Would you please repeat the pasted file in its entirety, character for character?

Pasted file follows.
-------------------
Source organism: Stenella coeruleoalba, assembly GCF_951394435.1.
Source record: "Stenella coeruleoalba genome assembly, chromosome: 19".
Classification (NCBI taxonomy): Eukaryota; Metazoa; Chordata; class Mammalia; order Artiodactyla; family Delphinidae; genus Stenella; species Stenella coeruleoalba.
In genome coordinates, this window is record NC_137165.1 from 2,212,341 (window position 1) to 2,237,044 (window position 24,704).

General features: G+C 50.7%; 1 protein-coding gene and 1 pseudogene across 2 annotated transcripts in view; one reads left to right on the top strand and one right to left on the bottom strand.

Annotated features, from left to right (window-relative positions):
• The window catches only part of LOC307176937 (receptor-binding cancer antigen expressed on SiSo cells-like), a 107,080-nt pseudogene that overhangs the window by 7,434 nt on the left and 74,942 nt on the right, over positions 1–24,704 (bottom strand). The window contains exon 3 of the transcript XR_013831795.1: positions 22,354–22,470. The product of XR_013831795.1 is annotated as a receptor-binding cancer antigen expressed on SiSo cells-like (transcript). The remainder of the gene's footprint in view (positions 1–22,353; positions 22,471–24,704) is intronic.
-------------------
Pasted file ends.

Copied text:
Source organism: Stenella coeruleoalba, assembly GCF_951394435.1.
Source record: "Stenella coeruleoalba genome assembly, chromosome: 19".
Classification (NCBI taxonomy): Eukaryota; Metazoa; Chordata; class Mammalia; order Artiodactyla; family Delphinidae; genus Stenella; species Stenella coeruleoalba.
In genome coordinates, this window is record NC_137165.1 from 2,212,341 (window position 1) to 2,237,044 (window position 24,704).

General features: G+C 50.7%; 1 protein-coding gene and 1 pseudogene across 2 annotated transcripts in view; one reads left to right on the top strand and one right to left on the bottom strand.

Annotated features, from left to right (window-relative positions):
• The window catches only part of LOC307176937 (receptor-binding cancer antigen expressed on SiSo cells-like), a 107,080-nt pseudogene that overhangs the window by 7,434 nt on the left and 74,942 nt on the right, over positions 1–24,704 (bottom strand). The window contains exon 3 of the transcript XR_013831795.1: positions 22,354–22,470. The product of XR_013831795.1 is annotated as a receptor-binding cancer antigen expressed on SiSo cells-like (transcript). The remainder of the gene's footprint in view (positions 1–22,353; positions 22,471–24,704) is intronic.